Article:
Zinda hai Bhutto: For death can’t do us part – by Abdul Samad

Cross-posted from Pakistan Blogzine

There are some leaders who remain immortal, for whom death does not pose the same barriers that it does for others. Departure from this mortal world only serves to augment their fame as they reside then inpeople’s hearts. Pakistan’s first democratically elected president is a potent example of these very few. It is striking that even after three decades of the judicial murder that robbed the masses of their greatest benefactor; the common man refuses to accept the reality.

By engaging in slogans, Zinda hai Bhutoo Zinda hai, the line of mortality is breached and even death is transcended. For Bhutto did not represent only a mass of flesh but rather was the embodiment of compassion and affection for the marginalized and in his own right, constitutes an ideology. Such an ideology cannot be erased and as history testifies, powerful ideas remain entrenched in the psyche and mindset of people even after the passage of centuries. One may ask the question: What did this single man do that people cannot forget him?  The answer to this question cannot be fully captured in any language, for when human emotions come into the picture, words start to fail us.

The brutal way in which Bhutto was murdered only adds to his legacy. That he embraced death with open arms and refused to bow to the forces of injustice showcases a man of great mental and moral strength. It was this very compassion and ingrained sense of morality that allowed him to feel the sufferings of the indigent and the impoverished. It bears telling that Bhutto inherited a nation that was in utter denial and a profound sense of disbelief after the fall of Dhaka. That he was able to steady the ship after the violent storm may be one of his greatest achievements. I, for one, find Bhutto’s speech in the Security Council, one that was given at a time of great tribulation, to be utterly captivating despite his rather brazen tone. Here was a man who stood against all great powers when faced with the possibility of having to compromise Pakistan’s national interest.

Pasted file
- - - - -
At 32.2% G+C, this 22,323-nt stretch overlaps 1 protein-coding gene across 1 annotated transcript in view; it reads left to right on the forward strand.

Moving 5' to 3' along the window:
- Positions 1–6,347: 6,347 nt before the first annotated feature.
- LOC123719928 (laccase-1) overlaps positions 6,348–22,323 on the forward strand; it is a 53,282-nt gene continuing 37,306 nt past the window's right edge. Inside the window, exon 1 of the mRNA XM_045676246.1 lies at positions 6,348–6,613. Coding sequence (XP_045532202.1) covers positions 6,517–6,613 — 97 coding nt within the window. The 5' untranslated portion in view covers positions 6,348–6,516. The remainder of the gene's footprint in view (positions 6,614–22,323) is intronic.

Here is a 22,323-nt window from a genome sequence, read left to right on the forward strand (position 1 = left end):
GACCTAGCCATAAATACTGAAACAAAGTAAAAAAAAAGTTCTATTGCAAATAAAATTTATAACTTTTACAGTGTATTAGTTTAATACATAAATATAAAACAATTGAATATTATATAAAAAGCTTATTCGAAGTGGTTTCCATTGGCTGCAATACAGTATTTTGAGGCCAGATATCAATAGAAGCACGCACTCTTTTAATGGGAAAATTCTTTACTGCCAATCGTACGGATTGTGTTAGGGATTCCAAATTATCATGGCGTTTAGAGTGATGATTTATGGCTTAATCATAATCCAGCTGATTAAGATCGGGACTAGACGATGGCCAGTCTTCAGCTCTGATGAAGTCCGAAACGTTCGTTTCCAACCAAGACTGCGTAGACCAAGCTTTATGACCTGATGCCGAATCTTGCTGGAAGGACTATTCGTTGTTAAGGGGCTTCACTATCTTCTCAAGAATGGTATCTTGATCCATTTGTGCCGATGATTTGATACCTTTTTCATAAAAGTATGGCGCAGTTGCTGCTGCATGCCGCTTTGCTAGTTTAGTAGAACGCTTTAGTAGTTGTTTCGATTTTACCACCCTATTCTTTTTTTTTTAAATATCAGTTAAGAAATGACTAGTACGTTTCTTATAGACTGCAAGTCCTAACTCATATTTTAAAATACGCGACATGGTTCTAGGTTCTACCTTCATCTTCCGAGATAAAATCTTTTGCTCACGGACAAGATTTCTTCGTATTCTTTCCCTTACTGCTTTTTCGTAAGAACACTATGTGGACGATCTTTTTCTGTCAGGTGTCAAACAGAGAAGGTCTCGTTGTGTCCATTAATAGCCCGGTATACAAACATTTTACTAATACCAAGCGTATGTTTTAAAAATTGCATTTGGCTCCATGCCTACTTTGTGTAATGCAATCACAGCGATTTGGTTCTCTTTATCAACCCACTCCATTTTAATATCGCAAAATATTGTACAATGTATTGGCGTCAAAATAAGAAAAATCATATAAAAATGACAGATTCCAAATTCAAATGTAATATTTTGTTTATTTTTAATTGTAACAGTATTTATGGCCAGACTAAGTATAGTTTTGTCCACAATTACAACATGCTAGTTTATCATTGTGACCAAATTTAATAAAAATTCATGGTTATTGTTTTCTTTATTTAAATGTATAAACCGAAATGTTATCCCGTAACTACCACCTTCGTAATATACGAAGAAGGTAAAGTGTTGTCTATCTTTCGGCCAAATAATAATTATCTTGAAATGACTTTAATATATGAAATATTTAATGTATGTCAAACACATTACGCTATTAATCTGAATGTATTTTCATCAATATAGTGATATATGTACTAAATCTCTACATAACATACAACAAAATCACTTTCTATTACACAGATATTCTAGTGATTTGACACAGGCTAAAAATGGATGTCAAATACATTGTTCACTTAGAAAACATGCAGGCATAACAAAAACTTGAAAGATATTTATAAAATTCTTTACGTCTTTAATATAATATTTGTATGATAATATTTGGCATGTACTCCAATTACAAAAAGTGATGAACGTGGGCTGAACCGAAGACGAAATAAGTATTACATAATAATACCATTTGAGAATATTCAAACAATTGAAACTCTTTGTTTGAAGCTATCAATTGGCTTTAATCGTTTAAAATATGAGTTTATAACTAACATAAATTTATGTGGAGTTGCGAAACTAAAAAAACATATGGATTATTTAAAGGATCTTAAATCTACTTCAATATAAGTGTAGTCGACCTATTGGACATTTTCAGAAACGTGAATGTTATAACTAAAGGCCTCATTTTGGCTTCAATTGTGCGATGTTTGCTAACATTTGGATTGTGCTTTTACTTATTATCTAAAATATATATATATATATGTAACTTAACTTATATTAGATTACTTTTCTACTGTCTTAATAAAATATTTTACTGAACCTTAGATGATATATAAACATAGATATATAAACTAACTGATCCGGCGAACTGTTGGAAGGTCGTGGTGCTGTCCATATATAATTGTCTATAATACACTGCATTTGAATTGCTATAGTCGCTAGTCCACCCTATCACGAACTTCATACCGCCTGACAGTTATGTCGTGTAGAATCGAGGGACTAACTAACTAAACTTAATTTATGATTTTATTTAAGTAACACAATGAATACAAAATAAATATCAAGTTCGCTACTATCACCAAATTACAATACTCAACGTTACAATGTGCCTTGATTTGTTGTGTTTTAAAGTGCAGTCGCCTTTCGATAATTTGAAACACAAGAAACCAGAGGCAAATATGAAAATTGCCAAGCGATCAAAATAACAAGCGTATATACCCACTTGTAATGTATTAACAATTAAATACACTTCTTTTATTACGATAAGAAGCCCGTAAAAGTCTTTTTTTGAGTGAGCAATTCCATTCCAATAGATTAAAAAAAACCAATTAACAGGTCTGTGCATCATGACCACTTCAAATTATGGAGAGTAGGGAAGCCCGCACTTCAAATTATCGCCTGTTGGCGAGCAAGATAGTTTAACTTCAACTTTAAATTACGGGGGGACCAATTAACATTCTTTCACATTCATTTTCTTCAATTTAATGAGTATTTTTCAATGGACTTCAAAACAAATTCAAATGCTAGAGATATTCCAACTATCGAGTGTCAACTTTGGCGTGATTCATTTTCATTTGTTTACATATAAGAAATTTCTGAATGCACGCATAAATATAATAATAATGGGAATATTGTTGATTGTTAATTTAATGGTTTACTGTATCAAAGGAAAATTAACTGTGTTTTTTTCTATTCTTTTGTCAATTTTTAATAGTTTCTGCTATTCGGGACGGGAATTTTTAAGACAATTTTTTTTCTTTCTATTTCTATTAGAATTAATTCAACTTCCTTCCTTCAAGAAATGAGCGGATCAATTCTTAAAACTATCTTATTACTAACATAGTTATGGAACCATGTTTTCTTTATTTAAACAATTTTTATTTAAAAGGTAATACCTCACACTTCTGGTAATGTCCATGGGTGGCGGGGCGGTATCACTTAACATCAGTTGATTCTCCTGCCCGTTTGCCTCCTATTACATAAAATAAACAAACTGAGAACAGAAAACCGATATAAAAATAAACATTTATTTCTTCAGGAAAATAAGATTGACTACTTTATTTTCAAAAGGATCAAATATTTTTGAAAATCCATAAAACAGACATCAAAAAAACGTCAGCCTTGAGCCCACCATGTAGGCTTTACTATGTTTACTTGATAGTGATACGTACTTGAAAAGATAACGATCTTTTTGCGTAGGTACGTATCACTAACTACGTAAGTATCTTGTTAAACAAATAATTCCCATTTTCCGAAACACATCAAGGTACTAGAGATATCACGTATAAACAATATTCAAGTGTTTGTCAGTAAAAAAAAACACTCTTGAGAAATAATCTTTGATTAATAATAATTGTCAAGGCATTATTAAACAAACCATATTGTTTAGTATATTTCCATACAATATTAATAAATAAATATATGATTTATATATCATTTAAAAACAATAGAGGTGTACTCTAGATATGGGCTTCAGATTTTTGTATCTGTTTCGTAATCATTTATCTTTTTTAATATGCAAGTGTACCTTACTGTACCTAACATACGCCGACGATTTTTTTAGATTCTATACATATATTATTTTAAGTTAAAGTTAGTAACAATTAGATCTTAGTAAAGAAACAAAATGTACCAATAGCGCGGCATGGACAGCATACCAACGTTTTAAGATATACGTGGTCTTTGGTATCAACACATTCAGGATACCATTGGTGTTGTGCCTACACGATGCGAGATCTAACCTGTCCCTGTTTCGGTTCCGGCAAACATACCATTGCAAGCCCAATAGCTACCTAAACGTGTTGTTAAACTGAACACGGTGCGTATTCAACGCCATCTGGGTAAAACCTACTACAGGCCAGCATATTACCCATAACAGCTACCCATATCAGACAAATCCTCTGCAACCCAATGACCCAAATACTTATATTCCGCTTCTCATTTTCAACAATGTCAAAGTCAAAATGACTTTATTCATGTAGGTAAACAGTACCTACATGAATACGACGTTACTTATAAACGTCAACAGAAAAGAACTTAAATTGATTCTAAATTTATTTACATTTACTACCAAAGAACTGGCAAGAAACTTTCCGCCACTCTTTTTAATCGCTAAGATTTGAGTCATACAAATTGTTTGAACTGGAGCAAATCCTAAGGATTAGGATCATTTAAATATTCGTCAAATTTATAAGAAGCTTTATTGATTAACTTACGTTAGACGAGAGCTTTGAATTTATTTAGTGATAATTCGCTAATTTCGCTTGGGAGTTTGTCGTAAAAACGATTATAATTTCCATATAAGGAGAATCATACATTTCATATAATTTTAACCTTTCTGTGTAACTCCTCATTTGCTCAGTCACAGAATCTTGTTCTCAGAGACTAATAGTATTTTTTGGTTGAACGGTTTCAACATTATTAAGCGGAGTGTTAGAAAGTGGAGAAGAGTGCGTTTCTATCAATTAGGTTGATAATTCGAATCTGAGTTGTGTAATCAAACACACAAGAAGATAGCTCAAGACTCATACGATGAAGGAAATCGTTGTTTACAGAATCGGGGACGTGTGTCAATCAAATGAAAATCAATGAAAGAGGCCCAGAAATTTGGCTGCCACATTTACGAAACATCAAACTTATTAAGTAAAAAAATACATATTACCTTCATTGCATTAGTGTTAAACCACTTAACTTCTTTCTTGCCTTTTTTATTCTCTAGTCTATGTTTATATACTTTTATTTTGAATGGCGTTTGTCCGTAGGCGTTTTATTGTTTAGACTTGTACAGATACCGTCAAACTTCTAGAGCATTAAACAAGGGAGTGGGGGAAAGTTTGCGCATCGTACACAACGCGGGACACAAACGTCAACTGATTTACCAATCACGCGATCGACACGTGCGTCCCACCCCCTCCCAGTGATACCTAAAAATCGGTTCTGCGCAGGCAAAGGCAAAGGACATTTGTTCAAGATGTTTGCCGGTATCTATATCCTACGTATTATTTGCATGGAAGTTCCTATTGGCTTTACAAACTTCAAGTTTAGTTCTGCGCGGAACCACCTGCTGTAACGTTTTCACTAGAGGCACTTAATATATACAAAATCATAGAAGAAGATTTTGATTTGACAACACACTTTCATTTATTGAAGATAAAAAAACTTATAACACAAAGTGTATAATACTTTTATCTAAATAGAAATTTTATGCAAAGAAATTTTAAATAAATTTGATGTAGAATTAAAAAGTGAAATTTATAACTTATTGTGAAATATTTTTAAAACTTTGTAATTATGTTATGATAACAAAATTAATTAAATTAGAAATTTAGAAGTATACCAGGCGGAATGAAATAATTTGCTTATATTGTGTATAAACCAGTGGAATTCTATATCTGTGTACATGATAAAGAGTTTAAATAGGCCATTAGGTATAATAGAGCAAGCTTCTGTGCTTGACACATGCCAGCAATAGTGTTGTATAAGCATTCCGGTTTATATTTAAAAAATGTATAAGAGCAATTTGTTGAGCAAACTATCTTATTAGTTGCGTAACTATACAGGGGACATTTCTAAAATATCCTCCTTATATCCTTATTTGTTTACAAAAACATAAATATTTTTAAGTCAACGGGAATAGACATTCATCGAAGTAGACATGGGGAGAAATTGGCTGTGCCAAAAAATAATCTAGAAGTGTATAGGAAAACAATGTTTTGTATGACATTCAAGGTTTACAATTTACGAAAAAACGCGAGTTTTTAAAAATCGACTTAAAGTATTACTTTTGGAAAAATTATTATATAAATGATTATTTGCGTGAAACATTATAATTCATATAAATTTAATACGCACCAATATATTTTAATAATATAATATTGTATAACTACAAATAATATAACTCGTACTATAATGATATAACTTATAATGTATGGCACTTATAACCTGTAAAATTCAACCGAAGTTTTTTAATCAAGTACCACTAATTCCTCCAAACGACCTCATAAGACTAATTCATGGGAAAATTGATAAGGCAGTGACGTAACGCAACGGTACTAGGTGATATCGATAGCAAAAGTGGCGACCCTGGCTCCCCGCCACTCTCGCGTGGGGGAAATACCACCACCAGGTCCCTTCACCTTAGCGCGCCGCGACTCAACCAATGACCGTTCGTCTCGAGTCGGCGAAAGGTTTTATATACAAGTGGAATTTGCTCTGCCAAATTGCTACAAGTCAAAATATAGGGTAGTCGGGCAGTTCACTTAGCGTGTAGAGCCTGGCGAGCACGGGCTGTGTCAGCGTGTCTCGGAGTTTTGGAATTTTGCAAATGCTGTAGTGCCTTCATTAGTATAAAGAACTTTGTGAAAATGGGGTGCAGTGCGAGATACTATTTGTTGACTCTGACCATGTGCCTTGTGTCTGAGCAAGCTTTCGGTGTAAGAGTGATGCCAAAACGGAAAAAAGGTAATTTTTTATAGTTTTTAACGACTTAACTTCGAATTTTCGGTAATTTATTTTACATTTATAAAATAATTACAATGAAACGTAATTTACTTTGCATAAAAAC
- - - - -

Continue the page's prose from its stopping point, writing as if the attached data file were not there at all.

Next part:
This is not to say that Bhutto was without fault or that his tenure was one that was immaculate. His socialist policies backfired in the economic realm as growth slowed down and productivity plunged. His independent foreign policy, one that aimed to reunite the Muslim world, did not go down well with the United States.

That said, the purpose of this essay is not to scrutinize Bhutto’s performance for the simple fact that doing so after three decades hardly makes any sense. The aim of this article is to underscore how a leader, despite his flaws, can become such an intimate part of a nation’s soul that the two become one. Bhutto is the heartbeat of millions of destitute Pakistanis, for whom the word not only serves as a reminder of the man that was but also as an everlasting beacon of hope. Hope, the promise of a better future and expectation of prosperity can be a very powerful motivator. Bhutto resides in the nation’s soul for he allowed people to dream, to see beyond their present suffering in the quest of a greater Pakistan. And once, a leader becomes a part of people’s dreams and their aspirations, nothing can remove that vision from the public imagination.

Abdul Samad
Georgetown University
School of Foreign Service in Qatar



Latest Comments
  1. Rizwan
  2. Dr. M. Ahmed Khan
  3. Amjad Cheema